New Copyright Tool – Scanning 10 Billion Pages
The problem with user submitted content is often, the users don’t own the copyright to the content they submit. Attributor wants to find the content that is being used without permission.
Attributor analyzes the content of clients, who could range from individuals to big media companies, using a technique known as “digital fingerprinting,” which determines unique and identifying characteristics of content. It uses these digital fingerprints to search its index of the Web for the content. The company claims to be able to spot a customer’s content based on the appearance of as little as a few sentences of text or a few seconds of audio or video. It will provide customers with alerts and a dashboard of identified uses of their content on the Web and the context in which it is used.
Why am I sceptical when I read statements like, “We see this as a way to take us out of the course we’ve been on, which is more litigation,” says Mr. Pitkow, who is chief technology officer.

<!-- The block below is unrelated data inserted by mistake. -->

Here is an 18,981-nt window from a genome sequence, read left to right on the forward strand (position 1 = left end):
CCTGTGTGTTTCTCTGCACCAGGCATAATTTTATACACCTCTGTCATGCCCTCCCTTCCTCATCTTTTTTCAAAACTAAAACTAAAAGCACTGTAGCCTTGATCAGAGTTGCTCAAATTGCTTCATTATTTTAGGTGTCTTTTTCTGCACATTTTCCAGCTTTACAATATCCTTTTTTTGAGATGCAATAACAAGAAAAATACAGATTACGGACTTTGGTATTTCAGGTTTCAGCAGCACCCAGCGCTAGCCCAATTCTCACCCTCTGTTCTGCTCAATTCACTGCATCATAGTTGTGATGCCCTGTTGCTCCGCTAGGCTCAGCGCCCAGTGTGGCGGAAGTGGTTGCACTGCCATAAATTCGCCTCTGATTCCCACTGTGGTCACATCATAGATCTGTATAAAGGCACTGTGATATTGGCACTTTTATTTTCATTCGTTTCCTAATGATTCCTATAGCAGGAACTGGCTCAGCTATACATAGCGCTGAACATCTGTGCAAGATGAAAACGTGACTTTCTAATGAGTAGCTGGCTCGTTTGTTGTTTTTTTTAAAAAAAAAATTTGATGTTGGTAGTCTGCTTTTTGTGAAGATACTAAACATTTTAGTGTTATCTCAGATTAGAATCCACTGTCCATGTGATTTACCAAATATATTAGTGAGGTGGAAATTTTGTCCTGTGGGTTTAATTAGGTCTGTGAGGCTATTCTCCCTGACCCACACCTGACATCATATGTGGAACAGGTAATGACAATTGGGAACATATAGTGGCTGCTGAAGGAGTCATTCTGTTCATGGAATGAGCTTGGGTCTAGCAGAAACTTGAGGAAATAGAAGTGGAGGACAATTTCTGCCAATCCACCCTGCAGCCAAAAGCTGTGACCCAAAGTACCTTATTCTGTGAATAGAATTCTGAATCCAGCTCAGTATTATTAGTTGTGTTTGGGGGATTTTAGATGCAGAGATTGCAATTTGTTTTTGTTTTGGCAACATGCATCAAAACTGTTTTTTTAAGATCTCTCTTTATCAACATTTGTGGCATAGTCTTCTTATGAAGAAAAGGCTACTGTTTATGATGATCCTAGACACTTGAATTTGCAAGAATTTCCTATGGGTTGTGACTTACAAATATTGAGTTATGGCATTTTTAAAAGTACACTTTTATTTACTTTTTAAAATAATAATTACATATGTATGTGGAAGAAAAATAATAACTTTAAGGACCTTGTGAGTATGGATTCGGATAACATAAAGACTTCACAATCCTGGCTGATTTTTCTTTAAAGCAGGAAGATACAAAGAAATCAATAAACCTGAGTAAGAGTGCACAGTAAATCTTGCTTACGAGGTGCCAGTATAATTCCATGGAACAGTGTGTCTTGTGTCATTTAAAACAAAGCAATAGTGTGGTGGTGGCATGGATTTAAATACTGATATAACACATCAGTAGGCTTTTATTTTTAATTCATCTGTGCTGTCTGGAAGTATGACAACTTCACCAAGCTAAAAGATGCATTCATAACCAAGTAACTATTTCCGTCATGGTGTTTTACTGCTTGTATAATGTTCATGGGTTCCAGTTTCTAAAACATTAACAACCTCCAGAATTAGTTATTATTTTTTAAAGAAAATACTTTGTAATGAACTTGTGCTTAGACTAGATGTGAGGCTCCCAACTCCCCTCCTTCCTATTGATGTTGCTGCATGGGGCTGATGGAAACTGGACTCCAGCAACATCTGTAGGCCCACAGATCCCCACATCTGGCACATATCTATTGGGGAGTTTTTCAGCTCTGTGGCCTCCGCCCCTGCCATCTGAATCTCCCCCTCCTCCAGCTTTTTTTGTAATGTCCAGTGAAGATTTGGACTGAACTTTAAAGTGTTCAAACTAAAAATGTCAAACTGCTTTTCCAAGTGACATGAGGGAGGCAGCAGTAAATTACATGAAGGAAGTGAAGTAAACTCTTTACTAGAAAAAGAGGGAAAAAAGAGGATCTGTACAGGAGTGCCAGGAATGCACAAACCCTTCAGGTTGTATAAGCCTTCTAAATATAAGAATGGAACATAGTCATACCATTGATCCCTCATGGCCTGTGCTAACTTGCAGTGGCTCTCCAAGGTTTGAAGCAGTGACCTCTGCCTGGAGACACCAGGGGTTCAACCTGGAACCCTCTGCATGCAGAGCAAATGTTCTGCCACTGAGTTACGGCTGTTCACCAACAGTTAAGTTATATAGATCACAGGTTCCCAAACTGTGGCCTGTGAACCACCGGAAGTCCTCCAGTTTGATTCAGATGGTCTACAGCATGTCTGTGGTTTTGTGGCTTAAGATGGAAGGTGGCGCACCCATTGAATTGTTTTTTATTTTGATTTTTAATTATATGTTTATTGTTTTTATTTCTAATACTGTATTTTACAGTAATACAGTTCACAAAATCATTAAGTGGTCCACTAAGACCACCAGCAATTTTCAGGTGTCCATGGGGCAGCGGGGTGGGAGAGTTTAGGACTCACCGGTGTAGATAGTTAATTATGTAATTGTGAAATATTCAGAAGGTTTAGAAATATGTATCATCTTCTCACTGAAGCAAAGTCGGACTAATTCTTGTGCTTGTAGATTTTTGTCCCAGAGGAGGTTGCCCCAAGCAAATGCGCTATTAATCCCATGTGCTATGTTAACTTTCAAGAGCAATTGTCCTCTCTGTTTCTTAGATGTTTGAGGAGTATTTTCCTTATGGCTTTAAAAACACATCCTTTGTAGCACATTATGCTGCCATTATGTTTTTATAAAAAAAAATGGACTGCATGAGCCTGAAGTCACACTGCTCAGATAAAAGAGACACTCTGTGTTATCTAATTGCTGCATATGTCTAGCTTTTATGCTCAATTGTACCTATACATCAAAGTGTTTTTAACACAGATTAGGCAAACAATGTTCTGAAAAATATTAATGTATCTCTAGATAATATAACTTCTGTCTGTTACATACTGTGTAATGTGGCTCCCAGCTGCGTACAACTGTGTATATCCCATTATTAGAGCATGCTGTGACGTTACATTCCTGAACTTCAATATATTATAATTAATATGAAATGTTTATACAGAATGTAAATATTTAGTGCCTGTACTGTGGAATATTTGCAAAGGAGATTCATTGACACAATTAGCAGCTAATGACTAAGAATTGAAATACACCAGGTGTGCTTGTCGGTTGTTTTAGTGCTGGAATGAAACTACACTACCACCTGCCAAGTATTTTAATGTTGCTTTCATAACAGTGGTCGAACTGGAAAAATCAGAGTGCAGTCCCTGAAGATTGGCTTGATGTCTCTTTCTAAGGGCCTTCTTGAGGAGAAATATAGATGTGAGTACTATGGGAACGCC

I probably shouldn’t be the person to comment on technologies for combatting copyright infringement on user-submitted content sites like YouTube as I see no reason to bring the boob tube to my PC. “The World’s Largest Collection of Mediocrity, Gathered Together in One Place’. Excuse me while I yawn.
And while the technology mentioned in the article sounds impressive, the resilience of those people that want all content to be free is astounding. Attributor seems initially to have shied away from tackling the P2P problem.